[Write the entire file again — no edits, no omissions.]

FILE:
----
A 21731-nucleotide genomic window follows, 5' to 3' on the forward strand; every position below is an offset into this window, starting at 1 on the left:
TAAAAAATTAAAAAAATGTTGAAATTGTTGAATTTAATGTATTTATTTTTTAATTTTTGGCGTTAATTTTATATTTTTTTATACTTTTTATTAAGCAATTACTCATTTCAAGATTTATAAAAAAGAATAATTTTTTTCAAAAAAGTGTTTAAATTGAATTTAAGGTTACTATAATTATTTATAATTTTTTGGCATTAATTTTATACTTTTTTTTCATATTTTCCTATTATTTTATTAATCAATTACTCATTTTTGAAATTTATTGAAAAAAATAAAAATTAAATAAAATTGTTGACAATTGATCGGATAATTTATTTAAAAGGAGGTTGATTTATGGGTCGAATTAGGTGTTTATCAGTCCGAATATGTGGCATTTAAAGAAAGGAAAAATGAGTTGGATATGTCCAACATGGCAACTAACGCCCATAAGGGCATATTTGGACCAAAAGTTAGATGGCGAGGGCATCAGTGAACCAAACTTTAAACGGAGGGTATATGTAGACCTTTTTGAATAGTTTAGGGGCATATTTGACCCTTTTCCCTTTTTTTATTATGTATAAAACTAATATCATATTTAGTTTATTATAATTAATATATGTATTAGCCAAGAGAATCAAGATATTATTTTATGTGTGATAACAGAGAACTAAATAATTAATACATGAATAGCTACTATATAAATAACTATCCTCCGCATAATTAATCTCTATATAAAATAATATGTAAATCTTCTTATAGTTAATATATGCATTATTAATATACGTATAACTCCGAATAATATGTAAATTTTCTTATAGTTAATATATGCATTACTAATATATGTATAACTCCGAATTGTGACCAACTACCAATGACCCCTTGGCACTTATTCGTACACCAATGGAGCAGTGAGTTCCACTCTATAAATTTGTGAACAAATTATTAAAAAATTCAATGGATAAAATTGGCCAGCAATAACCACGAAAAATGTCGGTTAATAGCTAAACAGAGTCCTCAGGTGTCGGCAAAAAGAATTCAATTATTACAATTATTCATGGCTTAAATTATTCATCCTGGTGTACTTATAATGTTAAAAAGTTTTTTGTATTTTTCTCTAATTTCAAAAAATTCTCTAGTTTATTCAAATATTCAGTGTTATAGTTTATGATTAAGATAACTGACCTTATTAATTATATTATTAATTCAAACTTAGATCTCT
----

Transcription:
A 21731-nucleotide genomic window follows, 5' to 3' on the forward strand; every position below is an offset into this window, starting at 1 on the left:
TAAAAAATTAAAAAAATGTTGAAATTGTTGAATTTAATGTATTTATTTTTTAATTTTTGGCGTTAATTTTATATTTTTTTATACTTTTTATTAAGCAATTACTCATTTCAAGATTTATAAAAAAGAATAATTTTTTTCAAAAAAGTGTTTAAATTGAATTTAAGGTTACTATAATTATTTATAATTTTTTGGCATTAATTTTATACTTTTTTTTCATATTTTCCTATTATTTTATTAATCAATTACTCATTTTTGAAATTTATTGAAAAAAATAAAAATTAAATAAAATTGTTGACAATTGATCGGATAATTTATTTAAAAGGAGGTTGATTTATGGGTCGAATTAGGTGTTTATCAGTCCGAATATGTGGCATTTAAAGAAAGGAAAAATGAGTTGGATATGTCCAACATGGCAACTAACGCCCATAAGGGCATATTTGGACCAAAAGTTAGATGGCGAGGGCATCAGTGAACCAAACTTTAAACGGAGGGTATATGTAGACCTTTTTGAATAGTTTAGGGGCATATTTGACCCTTTTCCCTTTTTTTATTATGTATAAAACTAATATCATATTTAGTTTATTATAATTAATATATGTATTAGCCAAGAGAATCAAGATATTATTTTATGTGTGATAACAGAGAACTAAATAATTAATACATGAATAGCTACTATATAAATAACTATCCTCCGCATAATTAATCTCTATATAAAATAATATGTAAATCTTCTTATAGTTAATATATGCATTATTAATATACGTATAACTCCGAATAATATGTAAATTTTCTTATAGTTAATATATGCATTACTAATATATGTATAACTCCGAATTGTGACCAACTACCAATGACCCCTTGGCACTTATTCGTACACCAATGGAGCAGTGAGTTCCACTCTATAAATTTGTGAACAAATTATTAAAAAATTCAATGGATAAAATTGGCCAGCAATAACCACGAAAAATGTCGGTTAATAGCTAAACAGAGTCCTCAGGTGTCGGCAAAAAGAATTCAATTATTACAATTATTCATGGCTTAAATTATTCATCCTGGTGTACTTATAATGTTAAAAAGTTTTTTGTATTTTTCTCTAATTTCAAAAAATTCTCTAGTTTATTCAAATATTCAGTGTTATAGTTTATGATTAAGATAACTGACCTTATTAATTATATTATTAATTCAAACTTAGATCTCT